The Shift


The Shift

beach-169448_640When my brother passed away 46 days after my dad, I took two weeks off work. I hadn't done that before -- taken any extra time -- but this time I knew it was necessary. My mom passed 23 months earlier and I took the normal time allotted by the working world. With my dad's passing, I had been planing for over a year to take a Hawaii vacation with my best friend, so I took the allowable bereavement time when he passed and then left on my trip which happened to be the day of the memorial. The trip wasn't anything close to what I had envisioned but I can say that not having to participate in 'my life' at that time was a gift. There was a shift felt with my mom's passing that grew when dad died. I didn't fully have a handle on what the shift entailed, but I had enough of a handle to know that being anywhere other than home and work was needed. So,  when Clayton suddenly died the time away was mandatory for me, as the shift was now huge.

That shift turned out to be what happens when one becomes a Godspeed caregiver. The caregiving role, if you will, wasn't something that I did -- it was who I was. I cared for my parents and brother. I incorporated their world into my daily life. So, when they passed away, my daily life had an abundance of minutes, hours, days where I had nothing to do. Many caring people would say things like. "It's your time now" and/or  "you are free to get back to your world before caring took over." They meant well, I know this. But what they didn't see was that I couldn't do that. I wasn't the same person I was before "caring took over." My parents and my brother took care of themselves then (before my caregiving journey); they were fully functional, able beings AND a big part of my world -- just on a different level. So, what people didn't seem to grasp was that a substantial part of my world before "caring took over" no longer existed.

I knew the shift was real, I knew something was coming. I just didn't know what and I had no idea how to put it into words. I mean really, how do you tell someone that you've changed, that things have changed and not be able to explain what that would mean. Everyone assumed that it was "just grief" that I was feeling. But, I knew it was more. EVERYONE wanted me to go back to being me -- the me that I had been. They needed this. But I knew that I was so much more now. My perspective had shifted. My views were different. And soon I realized that I had goals, new goals. Brighter goals.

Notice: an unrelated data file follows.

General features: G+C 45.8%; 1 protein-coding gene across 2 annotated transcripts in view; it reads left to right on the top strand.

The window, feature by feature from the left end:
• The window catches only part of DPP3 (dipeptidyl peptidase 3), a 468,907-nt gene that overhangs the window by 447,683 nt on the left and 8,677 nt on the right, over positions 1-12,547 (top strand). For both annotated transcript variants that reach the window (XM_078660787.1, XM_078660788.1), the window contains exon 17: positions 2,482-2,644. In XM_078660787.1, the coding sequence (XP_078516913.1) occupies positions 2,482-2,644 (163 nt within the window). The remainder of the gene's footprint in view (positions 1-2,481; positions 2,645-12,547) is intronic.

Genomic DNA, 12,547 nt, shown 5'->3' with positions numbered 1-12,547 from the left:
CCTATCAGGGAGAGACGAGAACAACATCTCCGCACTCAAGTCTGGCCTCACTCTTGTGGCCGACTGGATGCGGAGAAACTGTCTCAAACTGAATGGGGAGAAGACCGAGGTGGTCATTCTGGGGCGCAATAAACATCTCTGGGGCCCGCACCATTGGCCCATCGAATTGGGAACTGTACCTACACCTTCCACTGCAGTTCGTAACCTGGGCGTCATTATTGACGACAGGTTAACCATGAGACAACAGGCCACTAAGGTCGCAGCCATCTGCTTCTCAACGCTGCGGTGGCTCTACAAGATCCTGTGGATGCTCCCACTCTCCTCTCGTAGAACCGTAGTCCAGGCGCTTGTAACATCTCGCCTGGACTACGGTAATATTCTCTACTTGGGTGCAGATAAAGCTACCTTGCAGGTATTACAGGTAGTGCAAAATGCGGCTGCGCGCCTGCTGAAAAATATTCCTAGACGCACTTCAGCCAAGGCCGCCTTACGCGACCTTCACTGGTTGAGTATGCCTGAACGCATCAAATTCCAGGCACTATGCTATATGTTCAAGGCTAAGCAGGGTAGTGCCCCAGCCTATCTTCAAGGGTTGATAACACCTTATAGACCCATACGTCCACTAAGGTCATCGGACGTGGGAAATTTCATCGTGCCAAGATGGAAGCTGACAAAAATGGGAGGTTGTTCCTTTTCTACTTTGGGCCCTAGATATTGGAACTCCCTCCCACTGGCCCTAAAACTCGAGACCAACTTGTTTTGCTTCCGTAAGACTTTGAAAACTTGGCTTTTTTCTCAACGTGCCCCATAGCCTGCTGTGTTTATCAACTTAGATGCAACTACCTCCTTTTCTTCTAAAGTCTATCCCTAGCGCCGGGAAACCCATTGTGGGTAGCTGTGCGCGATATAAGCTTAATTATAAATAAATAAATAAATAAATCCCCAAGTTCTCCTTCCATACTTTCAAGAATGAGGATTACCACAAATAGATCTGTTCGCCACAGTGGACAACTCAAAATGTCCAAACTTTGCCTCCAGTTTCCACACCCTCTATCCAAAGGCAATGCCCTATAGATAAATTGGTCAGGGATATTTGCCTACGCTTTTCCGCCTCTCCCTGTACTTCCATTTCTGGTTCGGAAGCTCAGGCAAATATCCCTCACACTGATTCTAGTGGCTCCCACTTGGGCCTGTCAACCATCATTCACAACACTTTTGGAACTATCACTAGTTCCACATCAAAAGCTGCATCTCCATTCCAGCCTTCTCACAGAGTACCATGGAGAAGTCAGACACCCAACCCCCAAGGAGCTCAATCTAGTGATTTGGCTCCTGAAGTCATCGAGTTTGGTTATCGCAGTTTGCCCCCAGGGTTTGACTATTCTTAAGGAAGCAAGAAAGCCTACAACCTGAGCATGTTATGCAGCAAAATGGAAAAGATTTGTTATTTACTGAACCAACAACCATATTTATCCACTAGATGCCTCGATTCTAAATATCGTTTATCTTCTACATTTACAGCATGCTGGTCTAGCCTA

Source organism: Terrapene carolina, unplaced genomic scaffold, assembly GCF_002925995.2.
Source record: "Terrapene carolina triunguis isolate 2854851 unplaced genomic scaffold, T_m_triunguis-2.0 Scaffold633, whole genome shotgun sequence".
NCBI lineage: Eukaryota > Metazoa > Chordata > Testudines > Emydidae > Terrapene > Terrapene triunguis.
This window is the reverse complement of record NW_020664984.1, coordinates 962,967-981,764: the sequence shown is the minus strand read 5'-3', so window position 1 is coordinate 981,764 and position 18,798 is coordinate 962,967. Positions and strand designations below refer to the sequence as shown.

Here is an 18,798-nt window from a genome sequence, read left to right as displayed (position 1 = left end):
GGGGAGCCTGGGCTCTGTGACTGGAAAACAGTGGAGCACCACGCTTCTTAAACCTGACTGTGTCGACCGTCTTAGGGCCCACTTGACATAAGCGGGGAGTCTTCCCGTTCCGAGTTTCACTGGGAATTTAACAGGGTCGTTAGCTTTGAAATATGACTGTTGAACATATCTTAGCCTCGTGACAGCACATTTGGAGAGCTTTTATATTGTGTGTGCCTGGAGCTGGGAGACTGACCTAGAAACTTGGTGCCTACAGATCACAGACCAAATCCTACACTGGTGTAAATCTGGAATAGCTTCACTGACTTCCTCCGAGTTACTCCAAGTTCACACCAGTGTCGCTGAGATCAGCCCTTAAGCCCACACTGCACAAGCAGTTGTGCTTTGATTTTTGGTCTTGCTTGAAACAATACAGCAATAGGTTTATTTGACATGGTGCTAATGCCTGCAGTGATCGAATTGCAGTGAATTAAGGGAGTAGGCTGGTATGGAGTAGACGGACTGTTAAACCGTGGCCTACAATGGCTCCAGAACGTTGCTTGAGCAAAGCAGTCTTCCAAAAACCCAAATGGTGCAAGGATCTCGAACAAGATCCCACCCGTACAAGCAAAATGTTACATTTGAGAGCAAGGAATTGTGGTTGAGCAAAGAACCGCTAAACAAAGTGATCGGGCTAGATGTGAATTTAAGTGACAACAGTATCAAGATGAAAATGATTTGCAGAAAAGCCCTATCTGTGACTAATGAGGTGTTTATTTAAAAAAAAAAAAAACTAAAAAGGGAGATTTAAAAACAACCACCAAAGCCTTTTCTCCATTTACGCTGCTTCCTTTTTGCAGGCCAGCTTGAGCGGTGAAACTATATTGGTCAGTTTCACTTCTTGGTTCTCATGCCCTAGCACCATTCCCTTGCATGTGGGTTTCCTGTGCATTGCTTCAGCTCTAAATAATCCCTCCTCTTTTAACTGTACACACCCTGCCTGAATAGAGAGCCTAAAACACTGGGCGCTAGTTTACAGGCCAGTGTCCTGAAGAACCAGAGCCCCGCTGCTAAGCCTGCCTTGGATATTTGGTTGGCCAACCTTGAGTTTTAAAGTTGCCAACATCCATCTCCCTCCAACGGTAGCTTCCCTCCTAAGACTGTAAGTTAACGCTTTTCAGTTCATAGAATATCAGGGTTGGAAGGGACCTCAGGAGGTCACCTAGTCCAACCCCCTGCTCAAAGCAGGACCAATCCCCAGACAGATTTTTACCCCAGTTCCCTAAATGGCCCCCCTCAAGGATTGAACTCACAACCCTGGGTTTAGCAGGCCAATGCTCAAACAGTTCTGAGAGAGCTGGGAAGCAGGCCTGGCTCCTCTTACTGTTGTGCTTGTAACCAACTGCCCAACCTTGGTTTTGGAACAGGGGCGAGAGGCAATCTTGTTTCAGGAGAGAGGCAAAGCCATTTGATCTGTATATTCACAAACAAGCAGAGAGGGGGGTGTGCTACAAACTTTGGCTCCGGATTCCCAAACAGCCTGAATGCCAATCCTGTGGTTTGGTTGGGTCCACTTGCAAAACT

This didn't mean that I wasn't going to be a wife, a mother, a friend -- it meant that I now had an understanding and an appreciation of life on a level I wasn't able to have before because I had never been standing in the position I was in right now. I had lived through experiences which can't help but change a person. I choose to allow the change to be a positive one. This doesn't mean I don't cry or that all my "why" questions have been resolved. Nor does it mean that I don't think about the bad, ugly stuff. What it means is that I decided that there would be good that also came from this.  I open my heart more. I speak with compassion and I remember that people often deal with struggles that are not visible -- so be kind.

For me, I am making the shift a positive journey.

Like this article? Share on social


Sign in to comment


Two things you said particularily spoke to me: \r\n\"For me, I am making the shift a positive journey.\" \r\n\" I speak with compassion and I remember that people often deal with struggles that are not visible — so be kind. \" \r\nThanks for sharing this Kathy!


Thank you for this. I need to be reminded that positive changes are possible. \r\nI already feel certain I will never be the same again. And my caregiving duties aren't over yet- I still have my grandmother to care for.


Thank your for sharing, KathyS. (((Hugs)))


\"People often deal with struggles that are not visible — so be kind.\" —This is lovely.